After completing your scuba diving course you’ll be eager to get your gear on and dive in, but there are a few things to consider before taking the plunge. You’re going to need to take a look at what scuba diving gear works for you.
Most divers spend 90 hours on average underwater per year, and with so much ocean to explore it’s no wonder the diving industry is growing in popularity.
Even though almost everything you’ll need on your scuba diving equipment list can be rented from your local dive shop, it’s an added comfort purchasing your own knowing everything will fit you perfectly. You’ll be able to trust in your equipment during a dive making you more relaxed and therefore controlling your oxygen intake.
In this guide, we will cover the essentials of what you’re going to need to get started, keep reading to find out more.
Wetsuit or Drysuit?
As a beginner diver, you’re likely ready to experience tropical waters and coral reefs. In that case, you’ll be needing a wetsuit. To make sure it’s the right one for you, check it’s not too tight on your neck and you can move your head to either side comfortably. Move your body to ensure you don’t have a limited range of motion.
If you’re feeling more adventurous and hoping to dive deeper after more experience, it’s recommended to invest in a drysuit. It’ll provide you with much-needed warmth on deeper dives.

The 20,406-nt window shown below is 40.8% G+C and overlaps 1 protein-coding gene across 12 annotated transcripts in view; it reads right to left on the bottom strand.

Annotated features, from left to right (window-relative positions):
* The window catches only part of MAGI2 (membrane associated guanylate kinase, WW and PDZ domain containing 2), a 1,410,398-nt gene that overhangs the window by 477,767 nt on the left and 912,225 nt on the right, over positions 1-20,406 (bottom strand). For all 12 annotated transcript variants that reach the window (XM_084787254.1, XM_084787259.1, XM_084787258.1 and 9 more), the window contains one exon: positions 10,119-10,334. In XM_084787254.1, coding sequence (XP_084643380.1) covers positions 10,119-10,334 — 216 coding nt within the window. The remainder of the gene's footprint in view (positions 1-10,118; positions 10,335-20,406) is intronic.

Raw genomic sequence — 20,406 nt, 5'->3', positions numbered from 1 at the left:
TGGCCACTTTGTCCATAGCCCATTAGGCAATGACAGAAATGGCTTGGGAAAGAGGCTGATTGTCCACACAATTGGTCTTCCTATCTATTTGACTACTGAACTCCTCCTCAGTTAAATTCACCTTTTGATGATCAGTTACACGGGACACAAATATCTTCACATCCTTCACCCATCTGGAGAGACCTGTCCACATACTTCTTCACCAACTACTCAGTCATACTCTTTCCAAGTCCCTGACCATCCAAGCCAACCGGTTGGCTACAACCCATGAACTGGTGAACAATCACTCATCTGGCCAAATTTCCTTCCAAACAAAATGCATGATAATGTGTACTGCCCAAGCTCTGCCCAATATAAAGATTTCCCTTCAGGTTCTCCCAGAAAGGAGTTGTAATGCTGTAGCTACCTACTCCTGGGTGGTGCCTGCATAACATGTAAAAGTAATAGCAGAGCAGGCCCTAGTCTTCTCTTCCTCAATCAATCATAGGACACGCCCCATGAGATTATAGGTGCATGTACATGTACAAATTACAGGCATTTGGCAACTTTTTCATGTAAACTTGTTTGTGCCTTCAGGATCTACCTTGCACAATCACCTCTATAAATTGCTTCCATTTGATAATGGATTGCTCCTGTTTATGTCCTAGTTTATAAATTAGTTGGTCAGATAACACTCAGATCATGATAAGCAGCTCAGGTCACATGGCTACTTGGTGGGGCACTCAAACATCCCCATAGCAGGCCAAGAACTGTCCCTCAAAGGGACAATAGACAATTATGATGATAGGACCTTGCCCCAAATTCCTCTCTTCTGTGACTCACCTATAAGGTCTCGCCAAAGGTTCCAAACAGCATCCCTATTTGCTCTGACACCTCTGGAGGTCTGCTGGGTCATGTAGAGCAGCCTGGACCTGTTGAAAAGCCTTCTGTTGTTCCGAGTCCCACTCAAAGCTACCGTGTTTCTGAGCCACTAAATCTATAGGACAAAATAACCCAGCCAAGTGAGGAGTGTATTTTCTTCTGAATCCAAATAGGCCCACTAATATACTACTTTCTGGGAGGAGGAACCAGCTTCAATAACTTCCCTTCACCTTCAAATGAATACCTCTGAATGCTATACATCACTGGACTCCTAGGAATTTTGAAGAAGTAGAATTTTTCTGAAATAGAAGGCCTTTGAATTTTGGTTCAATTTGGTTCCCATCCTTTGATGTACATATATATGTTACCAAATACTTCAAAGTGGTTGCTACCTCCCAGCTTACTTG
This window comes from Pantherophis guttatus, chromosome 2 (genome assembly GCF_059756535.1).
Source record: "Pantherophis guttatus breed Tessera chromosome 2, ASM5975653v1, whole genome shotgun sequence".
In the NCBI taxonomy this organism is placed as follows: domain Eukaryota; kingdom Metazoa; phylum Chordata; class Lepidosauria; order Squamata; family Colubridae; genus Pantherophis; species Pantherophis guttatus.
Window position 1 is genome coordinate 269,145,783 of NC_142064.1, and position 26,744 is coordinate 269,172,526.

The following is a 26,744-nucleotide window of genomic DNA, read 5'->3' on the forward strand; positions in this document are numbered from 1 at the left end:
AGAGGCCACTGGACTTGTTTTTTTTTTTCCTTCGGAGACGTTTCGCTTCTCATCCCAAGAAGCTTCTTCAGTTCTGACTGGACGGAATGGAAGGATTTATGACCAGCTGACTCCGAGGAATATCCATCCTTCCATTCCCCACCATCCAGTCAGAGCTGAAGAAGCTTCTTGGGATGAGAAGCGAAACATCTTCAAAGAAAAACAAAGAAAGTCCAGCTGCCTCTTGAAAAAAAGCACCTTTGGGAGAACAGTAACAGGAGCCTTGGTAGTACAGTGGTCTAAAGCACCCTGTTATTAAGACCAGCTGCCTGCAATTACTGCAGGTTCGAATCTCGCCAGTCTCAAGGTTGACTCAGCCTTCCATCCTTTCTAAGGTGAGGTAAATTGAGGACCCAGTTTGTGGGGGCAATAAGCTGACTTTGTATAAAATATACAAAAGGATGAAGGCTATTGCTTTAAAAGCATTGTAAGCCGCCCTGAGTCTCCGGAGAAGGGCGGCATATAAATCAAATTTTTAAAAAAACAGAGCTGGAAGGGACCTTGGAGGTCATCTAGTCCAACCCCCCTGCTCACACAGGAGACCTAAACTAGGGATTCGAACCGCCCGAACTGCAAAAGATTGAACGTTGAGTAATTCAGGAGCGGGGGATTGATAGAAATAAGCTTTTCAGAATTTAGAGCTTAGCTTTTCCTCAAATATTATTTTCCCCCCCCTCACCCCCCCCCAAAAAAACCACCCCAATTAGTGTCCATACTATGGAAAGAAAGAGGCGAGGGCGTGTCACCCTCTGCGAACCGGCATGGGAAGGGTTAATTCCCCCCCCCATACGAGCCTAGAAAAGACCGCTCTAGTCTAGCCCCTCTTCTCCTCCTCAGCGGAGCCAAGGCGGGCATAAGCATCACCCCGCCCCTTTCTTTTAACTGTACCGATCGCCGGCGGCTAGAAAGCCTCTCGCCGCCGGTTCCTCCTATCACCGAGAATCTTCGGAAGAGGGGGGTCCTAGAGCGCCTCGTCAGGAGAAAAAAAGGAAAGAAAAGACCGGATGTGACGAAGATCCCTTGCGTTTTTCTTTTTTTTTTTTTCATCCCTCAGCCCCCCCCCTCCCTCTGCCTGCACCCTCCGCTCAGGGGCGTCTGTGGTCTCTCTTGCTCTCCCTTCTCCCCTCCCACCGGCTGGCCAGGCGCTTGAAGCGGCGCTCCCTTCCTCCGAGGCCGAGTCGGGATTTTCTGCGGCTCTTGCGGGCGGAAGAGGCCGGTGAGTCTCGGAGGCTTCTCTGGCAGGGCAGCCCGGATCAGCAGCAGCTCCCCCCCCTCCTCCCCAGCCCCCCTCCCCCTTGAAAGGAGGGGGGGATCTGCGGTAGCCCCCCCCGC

Buoyancy Control Device (BCD)
As you’ll already know, this is a key piece of scuba diving equipment that helps to maintain neutral buoyancy on your dives. You cannot scuba dive safely without one.
By mastering the right amount of inflation you’ll have greater control and be able to streamline your body, allowing you to float about the delicate seabed below.
The most important and recommended diving accessory is the diving computer. Underwater, depths can be confusing and if you’re immersed in the ocean floor you can easily lose track of how deep you’re descending.
Check out the diverse range of diving computers Scuba World has to offer, with a variety of added extras for any level of diving.
With a computer, you’ll be able to see your depth limits and your time spent diving. Your tank has a limited air supply, and if you don’t keep an eye on the time, your oxygen supply can become dangerously low. A single tank usually lasts up to an hour.
Ready to Check Off Everything on Your Scuba Diving Equipment List?
Now you’ve learned what equipment to begin with, you’re ready to go diving.
If you’re worried about the cost of scuba diving equipment, start with the basics before going all out. You don’t need to buy everything at once, but it’s a good idea to have a scuba diving equipment list of all the items you’ll likely need as your experience grows.
Explore the diving community and ask for recommendations. Most dive shops will be happy to lend a hand.
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